Everyone knows the story of this game, but here's a quick recap if you aren't a part of "everyone": Tim Schafer and Doublefine started a Kickstarter asking for $300,000 to make an adventure game. The project exploded and they received over $3.3 Million. The game took a lot longer to make than anticipated, partially because they decided to make a much bigger game than they had originally planned now that they had way more funds than they thought they would. Instead of a delivery date of October 2012, the first half of Broken Age was available for backers to play in January of 2014, with the second half arriving in April of the same year. Along with the game, backers were given access to an episodic documentary of the making of the project. Now that that's all out of the way, let's talk about the game.
Beyond Oasis is an action/adventure game developed by Ancient for the Sega Genesis/Mega Drive. It was released quite late in the system's lifecycle, late 1994 for Japan and 1995 everywhere else. Since Ancient was founded by Yuzo Koshiro, it also includes a soundtrack composed by him. This is most likely Sega's answer to The Legend of Zelda mixed with some Mana series, since there are many similarities in gameplay design, puzzle solving, and progression.
In Part 1 of my critique on video game categorization I posed the question "Can the Zelda games be considered RPGs?" My stance is that these games cannot be labeled as Role Playing games on the basis that they do not depict the character growth, statistic building, and depth of narrative required of games of the genre.
The Zelda series no doubt presents many enthralling story lines, but the characters are subject to the direction of the narrative. Consider these games to be akin to a Greek myth in which the hero is a victim of the fate determined by the gods. Like Odysseus, Link must take up arms, embark upon a journey of epic proportions and cope with an unalterable destiny. The characters of Adventure games are driven by the story. RPGs display the opposite. The characters push the narrative forward.
Despite this critical fact that separates Adventure and Role Playing games one cannot argue that both involve playing the role of a hero on an adventure. This is why I am not comfortable with the term "RPG." Modern video games, and even many retro titles, cannot be pigeon holed into just one genre category. A game such as Secret of Mana is rooted in the RPG basics and incorporates gameplay elements from the Adventure genre. Titles that merge these two genres are too conveniently labeled as Action RPG. This does provide insight on the game's play style, but does not accurately identify the game as a whole. My solution to this is to look at the adventure itself, the context in which it takes place, and whether characters grow as the game progresses.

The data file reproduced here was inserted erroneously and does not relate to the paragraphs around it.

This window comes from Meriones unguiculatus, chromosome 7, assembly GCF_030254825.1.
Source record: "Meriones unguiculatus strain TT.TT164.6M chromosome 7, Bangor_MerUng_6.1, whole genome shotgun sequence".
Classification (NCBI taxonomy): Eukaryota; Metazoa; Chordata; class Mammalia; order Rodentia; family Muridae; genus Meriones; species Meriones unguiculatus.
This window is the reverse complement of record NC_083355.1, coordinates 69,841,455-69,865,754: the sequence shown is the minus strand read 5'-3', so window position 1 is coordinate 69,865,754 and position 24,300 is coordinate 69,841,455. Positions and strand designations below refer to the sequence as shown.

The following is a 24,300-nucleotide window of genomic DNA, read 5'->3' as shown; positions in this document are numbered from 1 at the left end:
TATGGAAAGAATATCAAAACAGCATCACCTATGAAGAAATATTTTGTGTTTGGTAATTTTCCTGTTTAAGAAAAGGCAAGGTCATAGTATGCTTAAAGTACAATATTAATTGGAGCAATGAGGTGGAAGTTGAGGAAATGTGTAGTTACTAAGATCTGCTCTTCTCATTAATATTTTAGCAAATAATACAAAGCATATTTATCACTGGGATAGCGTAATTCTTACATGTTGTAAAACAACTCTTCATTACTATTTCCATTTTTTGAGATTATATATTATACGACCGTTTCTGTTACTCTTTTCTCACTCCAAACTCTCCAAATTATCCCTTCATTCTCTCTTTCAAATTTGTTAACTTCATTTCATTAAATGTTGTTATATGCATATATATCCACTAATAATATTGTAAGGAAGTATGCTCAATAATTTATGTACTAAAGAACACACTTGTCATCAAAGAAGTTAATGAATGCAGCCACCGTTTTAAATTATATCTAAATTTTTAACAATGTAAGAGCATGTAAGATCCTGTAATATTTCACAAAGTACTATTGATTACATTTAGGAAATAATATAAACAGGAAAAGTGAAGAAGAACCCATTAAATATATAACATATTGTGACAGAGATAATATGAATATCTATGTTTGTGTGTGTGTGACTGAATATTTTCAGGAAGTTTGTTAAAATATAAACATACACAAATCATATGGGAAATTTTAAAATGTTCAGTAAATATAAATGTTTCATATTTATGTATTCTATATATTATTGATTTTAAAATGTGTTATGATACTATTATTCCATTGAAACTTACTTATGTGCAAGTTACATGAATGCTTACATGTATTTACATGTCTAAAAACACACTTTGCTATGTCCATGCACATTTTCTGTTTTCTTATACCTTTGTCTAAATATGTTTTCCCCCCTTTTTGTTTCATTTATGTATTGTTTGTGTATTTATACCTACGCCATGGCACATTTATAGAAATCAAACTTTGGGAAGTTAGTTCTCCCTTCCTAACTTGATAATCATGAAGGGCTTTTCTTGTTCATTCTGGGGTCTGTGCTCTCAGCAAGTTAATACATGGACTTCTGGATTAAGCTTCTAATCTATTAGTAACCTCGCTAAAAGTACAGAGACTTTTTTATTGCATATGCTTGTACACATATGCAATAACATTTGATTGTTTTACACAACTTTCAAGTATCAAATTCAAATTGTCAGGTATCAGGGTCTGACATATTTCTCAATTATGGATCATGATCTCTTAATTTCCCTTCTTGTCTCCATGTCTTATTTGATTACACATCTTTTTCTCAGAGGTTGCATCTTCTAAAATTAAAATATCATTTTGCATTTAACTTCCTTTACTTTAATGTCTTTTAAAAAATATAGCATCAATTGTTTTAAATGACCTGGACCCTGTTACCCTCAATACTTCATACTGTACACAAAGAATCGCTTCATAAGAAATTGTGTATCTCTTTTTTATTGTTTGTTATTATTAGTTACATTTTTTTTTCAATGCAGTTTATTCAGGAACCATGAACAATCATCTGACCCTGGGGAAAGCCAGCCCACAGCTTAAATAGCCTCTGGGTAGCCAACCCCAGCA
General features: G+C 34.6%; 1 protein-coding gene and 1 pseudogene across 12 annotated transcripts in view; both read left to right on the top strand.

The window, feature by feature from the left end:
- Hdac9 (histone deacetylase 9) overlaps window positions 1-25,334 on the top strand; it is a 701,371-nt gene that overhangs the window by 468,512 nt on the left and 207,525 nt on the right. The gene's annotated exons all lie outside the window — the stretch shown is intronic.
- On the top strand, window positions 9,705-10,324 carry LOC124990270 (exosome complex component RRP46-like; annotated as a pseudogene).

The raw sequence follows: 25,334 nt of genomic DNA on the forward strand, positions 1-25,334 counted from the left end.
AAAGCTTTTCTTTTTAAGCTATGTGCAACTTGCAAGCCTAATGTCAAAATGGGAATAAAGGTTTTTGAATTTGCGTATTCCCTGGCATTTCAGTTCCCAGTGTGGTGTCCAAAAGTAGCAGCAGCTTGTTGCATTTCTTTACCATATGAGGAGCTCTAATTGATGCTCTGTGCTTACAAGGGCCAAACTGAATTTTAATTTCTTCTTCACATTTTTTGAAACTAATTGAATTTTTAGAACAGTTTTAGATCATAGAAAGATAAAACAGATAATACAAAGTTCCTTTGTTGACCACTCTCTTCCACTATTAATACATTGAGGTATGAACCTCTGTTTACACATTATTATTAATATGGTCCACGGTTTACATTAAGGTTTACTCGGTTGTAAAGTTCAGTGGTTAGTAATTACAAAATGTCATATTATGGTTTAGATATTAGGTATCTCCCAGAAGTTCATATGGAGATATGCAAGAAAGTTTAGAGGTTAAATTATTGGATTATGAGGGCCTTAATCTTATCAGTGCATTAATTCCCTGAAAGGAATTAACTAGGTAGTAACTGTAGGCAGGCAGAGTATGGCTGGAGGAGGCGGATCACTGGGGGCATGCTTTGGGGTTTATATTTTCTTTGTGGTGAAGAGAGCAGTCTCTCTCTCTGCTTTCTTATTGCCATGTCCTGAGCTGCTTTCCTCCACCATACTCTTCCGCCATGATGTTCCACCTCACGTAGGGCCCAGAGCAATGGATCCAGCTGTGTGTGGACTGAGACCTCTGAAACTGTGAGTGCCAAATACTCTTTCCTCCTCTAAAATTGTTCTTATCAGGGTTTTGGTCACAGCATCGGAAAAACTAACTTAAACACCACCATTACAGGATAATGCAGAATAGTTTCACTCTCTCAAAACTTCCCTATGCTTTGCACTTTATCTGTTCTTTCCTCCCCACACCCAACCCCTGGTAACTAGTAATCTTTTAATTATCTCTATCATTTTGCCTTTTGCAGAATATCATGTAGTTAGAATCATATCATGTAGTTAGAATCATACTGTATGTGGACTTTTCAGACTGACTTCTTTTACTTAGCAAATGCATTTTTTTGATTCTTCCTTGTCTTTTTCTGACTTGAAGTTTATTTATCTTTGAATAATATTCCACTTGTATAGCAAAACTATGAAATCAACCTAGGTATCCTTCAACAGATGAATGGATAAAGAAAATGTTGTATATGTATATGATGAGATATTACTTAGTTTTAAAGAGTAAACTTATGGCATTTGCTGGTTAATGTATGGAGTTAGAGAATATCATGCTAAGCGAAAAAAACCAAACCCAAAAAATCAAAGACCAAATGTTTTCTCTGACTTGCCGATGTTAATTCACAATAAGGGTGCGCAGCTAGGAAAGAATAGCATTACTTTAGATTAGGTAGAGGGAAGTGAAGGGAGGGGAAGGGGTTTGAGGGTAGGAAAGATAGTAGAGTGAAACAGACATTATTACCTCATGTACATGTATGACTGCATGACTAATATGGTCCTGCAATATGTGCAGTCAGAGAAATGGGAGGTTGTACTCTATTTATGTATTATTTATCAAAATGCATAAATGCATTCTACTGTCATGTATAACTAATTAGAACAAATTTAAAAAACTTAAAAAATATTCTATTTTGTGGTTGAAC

This is the typical RPG whether it is turn based or played out in real time. These games depict stories which are driven by the protagonist and his or her companions. Character development is illustrated via statistics, but more so in the dialogue or cut scenes. As the characters grow the story becomes deeper much like a film or novel. These games tend to be longer as more time is spent allowing the player to experience the characters and setting. The structure of the narrative often follows Joseph Campbell's Monomyth.
Fantasy Adventure/Action Adventure
The story is set in a fantastical world which has power over the hero. The protagonist's shortcomings do not impact the story; in this case the story predetermines his or her weaknesses. The focus of these games is directed more to the player having to adapt to and overcome challenges presenting by in game obstacles. These games also follow the Monomyth structure, but take the shortened path which is shown in the upper portion of the diagram.